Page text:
Police look away as sexual harassment cries get louder

The victims wrote to assistant IGP Sorowen but are yet to be helped. PHOTO BY RACHEAL MABALA

What you need to know:

Atheltics. Coach accused of sexually harassing female athletes works for Uganda Police. Some of the complainants also feature for Police Athletics Club.


Female athletes that recently complained of sexual harassment are steadily losing hope of getting justice. They fear the accused coach may never be reprimanded due to his connections in Uganda Police and Uganda Athletic Federation (UAF).

We have ascertained that the coach works with the Uganda Police athletics team and is also involved in the running of the Police Athletics Camp in Kapchorwa. A top UAF executive member also works with Uganda Police as a coach and has been accused of doing everything to fail the case.

“Everywhere we go, no one wants to listen to us. The policemen instead tell us we are the ones in the wrong,” one of the aggrieved runners told Daily Monitor but asked not to be named for fear of being reprimanded.

The athletes first tried to seek legal redress by reporting at Kampala Police Station (CPS) two weeks ago but left without recording a statement, claiming they were made to wait for too long.

They then headed to Makerere University police post where they met Robert Chelimo, the OC CID. Chelimo hails from Sebei Region like most of the aggrieved athletes.

No statement was taken from them.
“There was a strike at the university which we were trying to quell. The runners called me and said they had an issue to discuss with me but I couldn’t meet them. I got some time in the evening but they had left. They were impatient and wanted to travel back to Kapchorwa,” Chelimo told us then even as the runners insist that they had a chat with him.
The runners also held a meeting with Kapchorwa DPC Patrick Odokonyero and other district leaders on March 20.

While Kapchorwa LC5 chairman Sam Cheptoris ruled that the coach be banned from the district’s athletics activities, the Police have taken no action yet. “Since most of these athletes are from Police, we believe there are better channels of addressing their complaints,” Odokonyero said on phone a fortnight ago.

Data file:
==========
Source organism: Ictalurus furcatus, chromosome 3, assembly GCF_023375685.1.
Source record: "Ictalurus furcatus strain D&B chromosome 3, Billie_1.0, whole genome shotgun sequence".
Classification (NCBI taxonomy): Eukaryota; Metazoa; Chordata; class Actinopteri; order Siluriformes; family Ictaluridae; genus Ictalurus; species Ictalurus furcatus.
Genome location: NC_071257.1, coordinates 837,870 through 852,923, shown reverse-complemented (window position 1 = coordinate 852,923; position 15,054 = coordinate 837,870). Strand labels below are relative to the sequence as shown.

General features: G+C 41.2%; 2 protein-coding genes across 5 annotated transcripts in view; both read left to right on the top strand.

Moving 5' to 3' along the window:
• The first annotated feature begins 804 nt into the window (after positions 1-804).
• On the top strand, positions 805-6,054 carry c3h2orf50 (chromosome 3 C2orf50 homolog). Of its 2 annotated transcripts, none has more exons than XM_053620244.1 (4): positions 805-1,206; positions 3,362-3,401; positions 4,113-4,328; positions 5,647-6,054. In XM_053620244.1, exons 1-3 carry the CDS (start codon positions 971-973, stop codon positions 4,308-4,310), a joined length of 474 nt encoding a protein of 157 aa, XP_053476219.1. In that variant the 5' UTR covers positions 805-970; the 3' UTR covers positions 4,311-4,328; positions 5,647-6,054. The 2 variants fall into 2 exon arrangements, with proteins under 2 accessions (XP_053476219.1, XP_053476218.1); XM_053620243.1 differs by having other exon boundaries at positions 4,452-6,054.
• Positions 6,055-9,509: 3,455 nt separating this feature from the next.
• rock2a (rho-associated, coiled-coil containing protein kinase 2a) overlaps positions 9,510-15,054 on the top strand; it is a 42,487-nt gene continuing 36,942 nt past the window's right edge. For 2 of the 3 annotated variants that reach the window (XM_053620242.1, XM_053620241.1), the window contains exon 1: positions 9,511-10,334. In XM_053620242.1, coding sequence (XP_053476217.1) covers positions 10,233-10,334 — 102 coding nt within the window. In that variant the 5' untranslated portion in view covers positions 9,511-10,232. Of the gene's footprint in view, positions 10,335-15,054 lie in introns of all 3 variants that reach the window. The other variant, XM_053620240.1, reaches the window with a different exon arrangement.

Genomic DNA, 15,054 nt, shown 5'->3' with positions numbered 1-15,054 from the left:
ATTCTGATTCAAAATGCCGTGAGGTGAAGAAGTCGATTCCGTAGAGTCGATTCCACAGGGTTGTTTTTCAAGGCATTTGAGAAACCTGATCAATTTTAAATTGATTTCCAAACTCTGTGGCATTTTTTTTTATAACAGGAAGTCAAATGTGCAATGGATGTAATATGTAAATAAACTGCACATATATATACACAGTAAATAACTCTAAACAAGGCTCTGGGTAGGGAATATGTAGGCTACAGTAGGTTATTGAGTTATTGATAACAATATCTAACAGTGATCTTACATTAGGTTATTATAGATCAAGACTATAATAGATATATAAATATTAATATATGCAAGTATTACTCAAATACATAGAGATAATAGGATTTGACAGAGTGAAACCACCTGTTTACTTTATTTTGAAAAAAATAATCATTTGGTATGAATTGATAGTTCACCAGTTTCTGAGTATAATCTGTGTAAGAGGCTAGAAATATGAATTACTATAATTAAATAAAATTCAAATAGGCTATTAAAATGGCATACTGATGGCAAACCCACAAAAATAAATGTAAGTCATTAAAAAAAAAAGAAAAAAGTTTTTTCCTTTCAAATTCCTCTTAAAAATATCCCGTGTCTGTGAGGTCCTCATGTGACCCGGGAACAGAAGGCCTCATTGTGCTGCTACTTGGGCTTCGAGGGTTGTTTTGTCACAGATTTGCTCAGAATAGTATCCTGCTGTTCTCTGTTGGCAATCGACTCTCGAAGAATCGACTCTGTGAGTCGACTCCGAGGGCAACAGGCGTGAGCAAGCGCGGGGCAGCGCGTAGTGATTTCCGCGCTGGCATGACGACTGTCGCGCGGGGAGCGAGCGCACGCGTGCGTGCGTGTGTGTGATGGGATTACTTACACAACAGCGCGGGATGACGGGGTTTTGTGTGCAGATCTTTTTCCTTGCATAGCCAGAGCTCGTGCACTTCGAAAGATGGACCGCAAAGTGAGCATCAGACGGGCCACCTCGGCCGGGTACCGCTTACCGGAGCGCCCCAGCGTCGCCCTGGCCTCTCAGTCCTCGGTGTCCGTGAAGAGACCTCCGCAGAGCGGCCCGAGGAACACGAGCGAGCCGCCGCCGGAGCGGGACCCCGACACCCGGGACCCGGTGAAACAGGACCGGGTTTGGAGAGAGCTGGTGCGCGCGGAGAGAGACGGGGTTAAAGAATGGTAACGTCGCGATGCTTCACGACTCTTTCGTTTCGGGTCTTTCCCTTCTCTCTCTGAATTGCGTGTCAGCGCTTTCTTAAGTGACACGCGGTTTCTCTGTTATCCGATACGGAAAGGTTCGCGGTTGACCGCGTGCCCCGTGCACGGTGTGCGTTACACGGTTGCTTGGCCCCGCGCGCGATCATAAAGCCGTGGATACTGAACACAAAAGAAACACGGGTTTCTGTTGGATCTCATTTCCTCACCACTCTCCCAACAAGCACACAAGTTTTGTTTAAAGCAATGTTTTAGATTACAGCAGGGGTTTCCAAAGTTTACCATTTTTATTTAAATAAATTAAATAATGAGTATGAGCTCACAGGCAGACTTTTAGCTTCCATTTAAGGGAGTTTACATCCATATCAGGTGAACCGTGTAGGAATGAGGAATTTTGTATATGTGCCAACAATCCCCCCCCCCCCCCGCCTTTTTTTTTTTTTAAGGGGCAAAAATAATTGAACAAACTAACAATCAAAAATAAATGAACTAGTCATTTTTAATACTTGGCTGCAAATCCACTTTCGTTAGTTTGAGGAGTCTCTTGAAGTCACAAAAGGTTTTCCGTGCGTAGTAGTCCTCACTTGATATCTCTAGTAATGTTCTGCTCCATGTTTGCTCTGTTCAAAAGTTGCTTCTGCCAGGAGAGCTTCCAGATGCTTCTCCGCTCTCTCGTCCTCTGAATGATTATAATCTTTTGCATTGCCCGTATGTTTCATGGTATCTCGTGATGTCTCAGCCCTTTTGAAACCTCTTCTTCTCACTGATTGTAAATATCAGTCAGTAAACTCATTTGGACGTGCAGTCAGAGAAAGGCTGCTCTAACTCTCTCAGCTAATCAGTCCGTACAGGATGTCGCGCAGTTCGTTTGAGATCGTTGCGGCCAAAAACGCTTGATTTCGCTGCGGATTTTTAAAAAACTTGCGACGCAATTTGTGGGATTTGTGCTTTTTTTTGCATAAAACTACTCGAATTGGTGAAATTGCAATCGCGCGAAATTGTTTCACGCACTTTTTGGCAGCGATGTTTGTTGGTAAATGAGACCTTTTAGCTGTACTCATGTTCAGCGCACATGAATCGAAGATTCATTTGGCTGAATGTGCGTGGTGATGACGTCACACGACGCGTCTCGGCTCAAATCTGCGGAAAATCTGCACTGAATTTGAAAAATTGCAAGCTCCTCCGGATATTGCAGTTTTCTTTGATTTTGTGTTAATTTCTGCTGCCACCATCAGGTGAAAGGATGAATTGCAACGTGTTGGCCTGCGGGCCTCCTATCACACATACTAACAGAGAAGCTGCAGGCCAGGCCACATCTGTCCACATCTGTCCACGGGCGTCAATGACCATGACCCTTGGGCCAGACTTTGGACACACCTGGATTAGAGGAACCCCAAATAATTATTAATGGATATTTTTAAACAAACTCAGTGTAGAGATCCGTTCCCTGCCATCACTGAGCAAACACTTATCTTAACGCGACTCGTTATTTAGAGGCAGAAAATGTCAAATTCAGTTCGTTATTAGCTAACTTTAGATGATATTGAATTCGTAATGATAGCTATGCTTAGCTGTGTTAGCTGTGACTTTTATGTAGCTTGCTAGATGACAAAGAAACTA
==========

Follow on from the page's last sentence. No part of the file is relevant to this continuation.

Yesterday, Odokonyero told us there was an investigation going on but denied ever receiving a letter from UAF asking for Police intervention. On Friday, UAF president Dominic Otucet said they had written to Police to handle the matter because it is criminal in nature.

On January 21, the runners wrote a letter, which was copied to Assistant Inspector General of Police Andrew Sorowen, among other authorities. Sorowen oversees general duties in the force and sports falls under his docket.

Although insisting he had not received the letter, Sorowen promised to travel to Kapchorwa two weeks ago but he told KFM on March 22 that he had not travelled becasue he was feeling unwell. Yesterday, he did not answer our repeated calls.

Moses Kipsiro, who was dropped from the national team after discussing the sexual harassment accusations with the media, said those covering up for the accused coach don’t wish this country well.

“Why should a coach who has ruined the careers of several talented girls be left in charge of the national team? Why can’t he be punished?” a bitter Kipsiro asked.

During a one-month training camp for the March 16 Africa Cross-country Championships in Bukwo, some female runners complained that a male national coach sexually and physically abused them.

He threatened to drop them from the team if they turned down his sexual advances. Team captain Moses Kipsiro confronted the coach after learning of the girls’ plight. Kipsiro, however, paid a huge price for discussing the issue with the media. He was dropped from the team that represented Uganda at Saturday’s World Half Marathon Championships in Copenhagen, Denmark.


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